NHA University

Exploring the Abolition Movement

NHA University Virtual Event: The First Abolition Movement
with Paul Polgar
TONIGHT!
Tuesday, December 1
at 5:30pm EST
Held Via Zoom
$5 for non-members
FREE for members
 
This presentation will trace the rise and fall of America’s first abolition movement, made up of a coalition of white and Black activists during the three decades following the American Revolution. 
Was there ever slavery on Nantucket?
By Frances Karttunen

Yes. People were enslaved on Nantucket as late as 1775. In the Nantucket books of deeds there are seven deeds of manumission by which masters freed a total of fifteen people who had been enslaved.

Enslaved people are also mentioned in Nantucketers’ wills and in probate inventories. The 1740 estate inventory of Samuel Barker lists several immediately after his stock of gingerbread. The youngest of them, a “Negro Child,” was valued at five pounds, the same as the gingerbread. Thomas Brock left a huge estate upon his death in 1750. In the inventory, listed between a tablecloth valued at one pound six shillings and a mainsail and jib valued at ten pounds, is an unnamed “Negro woman” worth one hundred twenty pounds.

It is commonly believed that slavery on Nantucket came to an end in 1773 when whaling master Elisha Folger paid a share of a whaling voyage directly to Prince Boston, one of a large African family held in slavery by William Swain and his heirs. The Swain family sued for the money and lost in court. Prince Boston, who was scheduled to be freed in 1778, then successfully petitioned for his immediate freedom, five years ahead of time. His brother Silas, however, had to make one more uncompensated voyage for the Swains in 1775 before gaining his freedom. The latest Nantucket deed of manumission is from 1775, when Benjamin Coffin freed Rose and her two sons, Benjamin and Bristol.
The Early Years of the
Anti-Slavery Movement
In the eighteenth century, slaveholding Quakers were not uncommon, both on Nantucket and the mainland. Although the morality of slavery troubled many Friends, the transition from denunciation to social action would take nearly a century. The topic was particularly controversial among New England Friends, many of whom owned enslaved people. In 1716, the Dartmouth Friends Meeting inquired of its neighboring meetings, “Whether it be agreeable to Truth to purchase Slaves & keep them Term of life?” The Nantucket Meeting responded that the practice was “not agreeable to Truth.”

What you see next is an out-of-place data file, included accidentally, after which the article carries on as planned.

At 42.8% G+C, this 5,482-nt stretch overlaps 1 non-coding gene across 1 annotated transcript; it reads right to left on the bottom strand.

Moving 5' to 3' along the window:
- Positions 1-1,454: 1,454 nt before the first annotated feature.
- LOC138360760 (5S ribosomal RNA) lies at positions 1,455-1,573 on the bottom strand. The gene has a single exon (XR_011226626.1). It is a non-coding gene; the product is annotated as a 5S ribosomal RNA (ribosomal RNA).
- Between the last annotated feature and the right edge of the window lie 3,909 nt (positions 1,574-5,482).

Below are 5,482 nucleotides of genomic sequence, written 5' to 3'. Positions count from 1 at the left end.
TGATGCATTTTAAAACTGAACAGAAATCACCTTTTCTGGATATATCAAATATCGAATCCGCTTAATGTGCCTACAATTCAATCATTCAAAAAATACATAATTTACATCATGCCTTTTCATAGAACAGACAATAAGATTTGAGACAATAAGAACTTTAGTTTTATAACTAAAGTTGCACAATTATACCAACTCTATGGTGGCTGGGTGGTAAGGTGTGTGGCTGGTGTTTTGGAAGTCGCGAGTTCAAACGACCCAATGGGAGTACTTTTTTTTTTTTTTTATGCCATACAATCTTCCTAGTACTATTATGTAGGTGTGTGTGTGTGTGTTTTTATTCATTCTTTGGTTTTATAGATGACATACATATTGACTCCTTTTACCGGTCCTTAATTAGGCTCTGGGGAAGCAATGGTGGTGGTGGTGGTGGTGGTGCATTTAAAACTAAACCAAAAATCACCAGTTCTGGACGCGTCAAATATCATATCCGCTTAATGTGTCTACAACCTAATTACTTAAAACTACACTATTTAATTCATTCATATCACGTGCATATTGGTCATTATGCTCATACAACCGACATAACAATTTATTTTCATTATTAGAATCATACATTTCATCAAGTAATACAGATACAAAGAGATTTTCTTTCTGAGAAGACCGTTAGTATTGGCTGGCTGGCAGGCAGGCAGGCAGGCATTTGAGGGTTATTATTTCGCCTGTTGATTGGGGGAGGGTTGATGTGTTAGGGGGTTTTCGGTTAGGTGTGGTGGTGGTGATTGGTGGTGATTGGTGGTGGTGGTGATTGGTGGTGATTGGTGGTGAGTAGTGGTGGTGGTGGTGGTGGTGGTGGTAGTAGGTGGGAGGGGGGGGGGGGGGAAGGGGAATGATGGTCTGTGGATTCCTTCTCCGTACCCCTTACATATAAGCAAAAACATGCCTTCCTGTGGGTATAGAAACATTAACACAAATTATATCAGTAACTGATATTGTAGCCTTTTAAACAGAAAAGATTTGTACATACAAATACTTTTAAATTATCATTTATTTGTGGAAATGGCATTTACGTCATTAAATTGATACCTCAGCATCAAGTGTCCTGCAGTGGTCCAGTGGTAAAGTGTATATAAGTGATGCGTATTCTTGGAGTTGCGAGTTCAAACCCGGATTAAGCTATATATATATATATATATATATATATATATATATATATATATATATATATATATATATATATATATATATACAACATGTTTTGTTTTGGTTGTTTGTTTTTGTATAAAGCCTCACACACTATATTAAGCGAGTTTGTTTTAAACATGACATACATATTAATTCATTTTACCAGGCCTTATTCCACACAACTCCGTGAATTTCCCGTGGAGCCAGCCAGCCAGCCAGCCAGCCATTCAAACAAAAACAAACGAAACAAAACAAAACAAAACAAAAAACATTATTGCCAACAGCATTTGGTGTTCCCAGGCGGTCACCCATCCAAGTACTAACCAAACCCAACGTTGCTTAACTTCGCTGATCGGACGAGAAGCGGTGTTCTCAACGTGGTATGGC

Elihu Coleman (1699–1789), a leading member of the island’s Quaker community, was one of the first to publicly criticize slavery. His anti-slavery tract, A Testimony Against that Anti-Christian Practice of Making Slaves of Men (1733), put into writing the views of the Nantucket Meeting, declaring “that this practice of making slaves of men, appears to be so great an evil to me, that for all the riches and glory of this world, I would not be guilty of so great a sin as this seems to be.”
Artifact Highlight
Slate-Front Desk, 1745-60
Elihu Coleman (1699-1789)
Mahogany, walnut, brass, pine
38" H x 36" W x 20" D
Gift of the Friends of the NHA, 1989.174.1

Elihu Coleman was an island carpenter and housewright, and a leading member of the early Quaker community on Nantucket. He is perhaps best known for his antislavery pamphlet A Testimony Against that Anti-Christian Practice of Making Slaves of Men (1733), which he composed on island during the winter of 1729–30 in the impressive lean-to house now known as the Elihu Coleman House. 
What did the Rotches have to do with “The first act of emancipation in this commonwealth in consequence of the verdict of a jury”?
It was the master of one of their whaling vessels whose action precipitated the “Prince Boston Case.”

Following their Quaker principles, the Rotches were founding members of the Providence Society for Promoting the Abolition of Slavery and took an active role in obtaining the freedom of enslaved men on their ships.

Prince Boston was born into slavery on Nantucket in 1750, one of eight children of Boston and Maria, a couple held by William Swain. Swain wrote a deed of manumission for Boston, Maria, and their youngest son in 1760, but he retained their other sons to serve him until each attained the age of twenty-eight. These young men he sent whaling and collected their shares in the profits of these voyages.

Prince Boston shipped on the Friendship, a whaling vessel owned by the Rotch family. While the Friendship was at sea, William Swain died, and at the end of the voyage Captain Elisha Folger delivered Prince Boston’s lay directly to him. John Swain, William’s heir, sued Folger for recovery of the money, but in 1773 the court decided against the Swains.

Photo: Portrait of William Rotch, 1998.1079.2.
Current Exhibition
 The Road from Abolition to Suffrage
 in the Whaling Museum's Williams Forsyth Gallery
This is a story of inspiring individuals who moved Nantucket—and the nation—towards a more just and equitable distribution of political power. It begins with a simple will written in 1710 endowing a formerly enslaved man with property and runs up to the enactment of the 19th Amendment to the Constitution in 1920 granting voting rights to women.
NHA University Virtual Event: African American Women and the
Equal School Rights Movement in Massachusetts
Tuesday, December 15
at 5:30pm EST
Held Via Zoom
$5 for non-members
FREE for members
 
This talk examines the educational lives of four young African American women activists from Massachusetts: Sarah Parker Remond of Salem; Eunice Ross of Nantucket; Josephine St. Pierre of Boston; and Charlotte Forten of Salem (by way of Philadelphia). 
Museum Shop
Whaling Museum
Open 10am–4pm, Monday–Saturday
(Closed Sundays) 

Festival of Trees is now open at the Whaling Museum
through December 31

FREE admission to the Year-Round Community
Nantucket Historical Association | 508.228.1894 | nha.org